Duration: 90 mins
Type:  Workshop
Level: Beginner
» »
90_mins  
×
workshop  
×
beginner  
×

rituals  
×
practices  
×
principles  
×
values  
×
ideals  
×
5 months ago by Dhaval Dalal


Naresh Jain liked:


Dhaval Dalal
Dhaval Dalal
Naresh Jain
The Tao of Transformation
Dhaval Dalal
Dhaval Dalal
Naresh Jain

"To know, is good. To live, is better. To be, that is perfect." - The Mother

During the Agile adoption, its a common complain that many team in many organizations get caught up in the ceremonies or mechanics of Agile and fail to understand/appreciate the true value and spirit of Agile. And because of this, the original intent of the Agile movement itself is lost. This is a serious issue!

This workshop will highlight, a well-proven approach to transformation (not adoption) and show the distinct steps in this journey that an individual or a collective goes through when learning anything new. Activities, serving as examples, in the workshop, will focus to show the journey - that is, how to begin with rituals, then gradually move to practices, arriving at principles and eventually internalizing the values. Witnessing this gradual process of transformation will help participants discover for themselves their current progression. We hope this will serve as a guiding light during their Agile journey.

Finally, we will leave the participants to ponder upon and discover for themselves their ideals in life and work as this is not only applicable to software development, but also to any discipline where humans are involved, including life itself.

Duration: 90 mins
Type:  Workshop
Level: Beginner
» »
90_mins  
×
workshop  
×
beginner  
×

rituals  
×
practices  
×
principles  
×
values  
×
ideals  
×
1 week ago by Dhaval Dalal

Scott González
Scott González
Building Up the Community
Scott González
Scott González

Over the past seven years, jQuery UI has identified and solved many common problems for web developers. Often times, the problems don't apply just to users of jQuery UI, or even jQuery Core. In these cases, we try to solve the problem in the best way for the largest audience, rather than creating an isolated solution within jQuery UI. We're able to do this by working with the community and bringing together various groups to collaborate on solutions. In this talk, I'll discuss how this concept is at the heart of the jQuery Foundation and explain some of the projects that have been born out of jQuery UI.

Duration: 45 mins
Type:  Talk
Level: Beginner
»
jquery-ui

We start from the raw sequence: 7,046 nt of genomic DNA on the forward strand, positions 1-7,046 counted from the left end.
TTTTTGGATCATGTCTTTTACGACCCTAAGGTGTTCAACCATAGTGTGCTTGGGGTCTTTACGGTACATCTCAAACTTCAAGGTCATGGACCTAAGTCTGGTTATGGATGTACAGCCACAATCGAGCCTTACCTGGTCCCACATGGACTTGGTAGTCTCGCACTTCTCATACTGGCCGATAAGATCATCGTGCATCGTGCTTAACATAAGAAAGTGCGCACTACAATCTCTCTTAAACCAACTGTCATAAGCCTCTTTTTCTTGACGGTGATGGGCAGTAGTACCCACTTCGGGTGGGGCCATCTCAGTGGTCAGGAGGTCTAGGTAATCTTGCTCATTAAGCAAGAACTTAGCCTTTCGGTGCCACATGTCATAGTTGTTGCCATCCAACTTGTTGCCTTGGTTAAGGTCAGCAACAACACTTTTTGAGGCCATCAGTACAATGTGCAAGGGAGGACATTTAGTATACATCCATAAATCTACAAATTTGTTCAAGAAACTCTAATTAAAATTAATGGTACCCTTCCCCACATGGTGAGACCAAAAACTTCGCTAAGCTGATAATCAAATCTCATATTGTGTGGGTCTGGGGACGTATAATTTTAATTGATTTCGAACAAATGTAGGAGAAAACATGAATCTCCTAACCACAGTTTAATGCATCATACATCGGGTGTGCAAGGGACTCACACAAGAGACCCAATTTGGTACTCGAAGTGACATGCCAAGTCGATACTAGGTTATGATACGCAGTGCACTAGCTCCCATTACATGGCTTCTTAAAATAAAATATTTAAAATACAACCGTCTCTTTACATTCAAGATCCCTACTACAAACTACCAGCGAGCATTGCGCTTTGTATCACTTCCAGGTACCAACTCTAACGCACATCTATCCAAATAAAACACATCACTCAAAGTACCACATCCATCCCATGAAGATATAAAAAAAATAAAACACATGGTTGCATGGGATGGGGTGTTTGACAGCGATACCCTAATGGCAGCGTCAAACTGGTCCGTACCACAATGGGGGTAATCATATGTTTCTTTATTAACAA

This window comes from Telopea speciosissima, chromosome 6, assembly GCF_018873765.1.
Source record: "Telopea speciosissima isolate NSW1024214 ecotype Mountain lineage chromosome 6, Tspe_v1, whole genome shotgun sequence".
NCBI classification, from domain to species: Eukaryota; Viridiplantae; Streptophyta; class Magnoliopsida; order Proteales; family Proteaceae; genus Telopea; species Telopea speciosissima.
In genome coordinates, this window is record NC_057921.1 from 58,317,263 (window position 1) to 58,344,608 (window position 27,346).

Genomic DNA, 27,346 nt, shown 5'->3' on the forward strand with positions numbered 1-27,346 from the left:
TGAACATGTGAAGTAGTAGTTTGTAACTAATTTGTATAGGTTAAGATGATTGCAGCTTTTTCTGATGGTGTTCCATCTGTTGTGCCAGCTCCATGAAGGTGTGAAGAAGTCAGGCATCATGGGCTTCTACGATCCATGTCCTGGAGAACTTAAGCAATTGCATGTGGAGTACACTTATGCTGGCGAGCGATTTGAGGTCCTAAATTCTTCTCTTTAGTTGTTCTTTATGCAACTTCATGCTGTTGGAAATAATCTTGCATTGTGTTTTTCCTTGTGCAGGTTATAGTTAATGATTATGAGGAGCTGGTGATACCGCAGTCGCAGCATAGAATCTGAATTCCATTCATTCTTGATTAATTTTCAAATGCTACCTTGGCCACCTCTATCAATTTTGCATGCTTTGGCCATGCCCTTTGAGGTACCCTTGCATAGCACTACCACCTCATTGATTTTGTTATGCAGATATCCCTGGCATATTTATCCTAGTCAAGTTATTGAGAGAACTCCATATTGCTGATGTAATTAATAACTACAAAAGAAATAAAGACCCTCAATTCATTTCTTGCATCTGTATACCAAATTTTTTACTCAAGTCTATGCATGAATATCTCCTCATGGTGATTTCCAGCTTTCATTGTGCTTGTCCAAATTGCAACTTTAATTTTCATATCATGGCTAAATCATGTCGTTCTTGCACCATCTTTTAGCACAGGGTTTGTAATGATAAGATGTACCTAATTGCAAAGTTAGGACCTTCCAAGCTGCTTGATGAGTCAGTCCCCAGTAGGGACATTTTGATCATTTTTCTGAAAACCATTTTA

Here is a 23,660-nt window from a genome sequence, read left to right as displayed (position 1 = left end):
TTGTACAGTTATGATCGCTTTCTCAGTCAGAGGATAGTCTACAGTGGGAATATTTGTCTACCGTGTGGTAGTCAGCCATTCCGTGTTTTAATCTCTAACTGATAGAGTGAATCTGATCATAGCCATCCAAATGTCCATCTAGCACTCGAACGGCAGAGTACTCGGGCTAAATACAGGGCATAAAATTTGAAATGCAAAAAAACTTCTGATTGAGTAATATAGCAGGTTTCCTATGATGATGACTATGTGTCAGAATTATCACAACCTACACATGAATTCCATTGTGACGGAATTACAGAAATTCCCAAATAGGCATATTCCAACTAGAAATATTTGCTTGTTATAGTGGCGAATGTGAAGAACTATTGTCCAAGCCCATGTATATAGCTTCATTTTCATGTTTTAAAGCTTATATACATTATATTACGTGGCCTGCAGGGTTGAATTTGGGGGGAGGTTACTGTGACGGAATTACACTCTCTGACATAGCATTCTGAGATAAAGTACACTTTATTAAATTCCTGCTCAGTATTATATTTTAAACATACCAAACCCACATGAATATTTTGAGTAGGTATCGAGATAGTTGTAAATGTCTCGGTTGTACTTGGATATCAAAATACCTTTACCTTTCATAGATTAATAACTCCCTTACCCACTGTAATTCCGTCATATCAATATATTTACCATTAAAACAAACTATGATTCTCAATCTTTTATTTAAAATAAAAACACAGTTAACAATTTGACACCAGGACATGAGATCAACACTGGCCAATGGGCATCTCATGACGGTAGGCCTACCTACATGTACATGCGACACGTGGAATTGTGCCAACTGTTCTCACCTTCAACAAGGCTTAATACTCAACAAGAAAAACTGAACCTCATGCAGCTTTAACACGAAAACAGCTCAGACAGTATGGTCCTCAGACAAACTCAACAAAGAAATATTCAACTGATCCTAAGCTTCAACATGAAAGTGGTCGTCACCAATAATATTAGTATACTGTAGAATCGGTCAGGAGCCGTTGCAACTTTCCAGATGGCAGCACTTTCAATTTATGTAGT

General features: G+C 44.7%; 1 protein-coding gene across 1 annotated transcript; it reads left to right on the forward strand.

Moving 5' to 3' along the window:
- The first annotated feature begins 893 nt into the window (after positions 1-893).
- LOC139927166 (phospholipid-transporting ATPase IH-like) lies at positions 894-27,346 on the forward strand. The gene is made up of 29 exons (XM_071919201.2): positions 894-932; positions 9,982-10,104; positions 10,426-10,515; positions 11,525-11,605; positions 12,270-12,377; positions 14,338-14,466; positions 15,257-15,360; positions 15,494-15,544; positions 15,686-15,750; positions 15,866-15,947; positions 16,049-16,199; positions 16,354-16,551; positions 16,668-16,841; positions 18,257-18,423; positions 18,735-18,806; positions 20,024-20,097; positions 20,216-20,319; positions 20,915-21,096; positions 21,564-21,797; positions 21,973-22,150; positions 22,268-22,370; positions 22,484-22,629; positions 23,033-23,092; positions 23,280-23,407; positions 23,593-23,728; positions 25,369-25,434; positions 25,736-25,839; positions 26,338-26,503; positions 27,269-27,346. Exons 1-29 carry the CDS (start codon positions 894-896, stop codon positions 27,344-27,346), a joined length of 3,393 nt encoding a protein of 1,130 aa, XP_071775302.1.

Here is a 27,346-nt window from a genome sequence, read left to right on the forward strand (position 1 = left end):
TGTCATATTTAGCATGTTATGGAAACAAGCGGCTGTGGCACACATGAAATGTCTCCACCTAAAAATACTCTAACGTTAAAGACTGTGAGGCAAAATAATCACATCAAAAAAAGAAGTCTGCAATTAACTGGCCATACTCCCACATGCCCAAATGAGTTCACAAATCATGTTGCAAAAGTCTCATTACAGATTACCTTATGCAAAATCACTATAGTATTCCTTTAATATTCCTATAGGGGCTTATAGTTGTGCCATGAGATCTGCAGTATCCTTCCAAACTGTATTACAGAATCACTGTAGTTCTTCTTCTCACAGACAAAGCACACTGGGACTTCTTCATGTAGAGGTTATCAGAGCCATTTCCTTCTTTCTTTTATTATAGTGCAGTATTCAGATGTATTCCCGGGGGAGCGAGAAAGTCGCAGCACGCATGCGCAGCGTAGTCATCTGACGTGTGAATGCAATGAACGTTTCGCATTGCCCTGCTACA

×
»
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talk  
×
beginner  
×

community  
×
collaboration  
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×
css  
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1 week ago by Scott González

Aslak Hellesøy
Aslak Hellesøy
How BDD can save agile
Aslak Hellesøy
Aslak Hellesøy

As lead developer of Cucumber and author of The Cucumber Book, Aslak gets asked to consult with organisations who want to introduce Behaviour-Driven Development (BDD). Time after time, he meets teams who are trapped doing half-arsed agile. They do the easy, obvious, visible agile practices, and none of the powerful, hard-to-master, hard-to-see ones.

When these teams ask for help learning BDD, we get a chance to remind them how important conversations and collaboration are in software development. We teach them to write tests before they write code, as a way to explore and discover the hidden details of a requirement just before they dive in and start building it. This talk will make you wince with recognition, laugh with despair, and finally inspire you with stories of teams that have finally, after years of flaccid scrumming, discovered the true collaborative heart of agile software development. You’ll see patterns you recognise from your own teams, and gain insights about how to fix them.

Duration: 60 mins
Type:  Keynote
Level: Intermediate

Prasad Kunte
Prasad Kunte
Naresh Jain
Implementing Agile Engineering Practices in Legacy Codebases
Prasad Kunte
Prasad Kunte
Naresh Jain

Afraid of legacy code? Don't be!!!

Most successful product companies are confronted with the problem of legacy code.

What is a legacy code?

  • A code which is in production for several years.
  • A super-complex, hard to understand code base, written by different set of developers. 
  • Outdated Technology stack.

But the most hurting reality is:

Lack of confidence in the code due to zero or poor test coverage.

Due to this reality, developers are often scared to touch it. They have very little confidence that "their code change wouldn't break the existing application in production."

Recently at IDeaS, we came across such situation, where we needed to enhance one of our products containing legacy code. We started looking into the code and soon figured out that it was developed in 2007, hardly ever touched (& still working in production :)). The original team, which has worked on this product, could not be traced anymore.

As this product has expanded to attract new customers, we had to change it significantly in order to support new customer's specifications. We had to make sure that the product was backward compatible and supported the earlier specifications, while we enhance the new specification.

One simple option was to COPY PASTE every single method which needs to be modified and use an if-statement to decide which method to call. This certainly seems like an easy method, since the chances of breaking existing code is very little. 

Today we all know this is a BAD option!!!

Instead, our team decided to refactor the existing code to support plug-and-play approach for different specification. But before we started refactoring code, we had to build a safety net of tests around the existing code.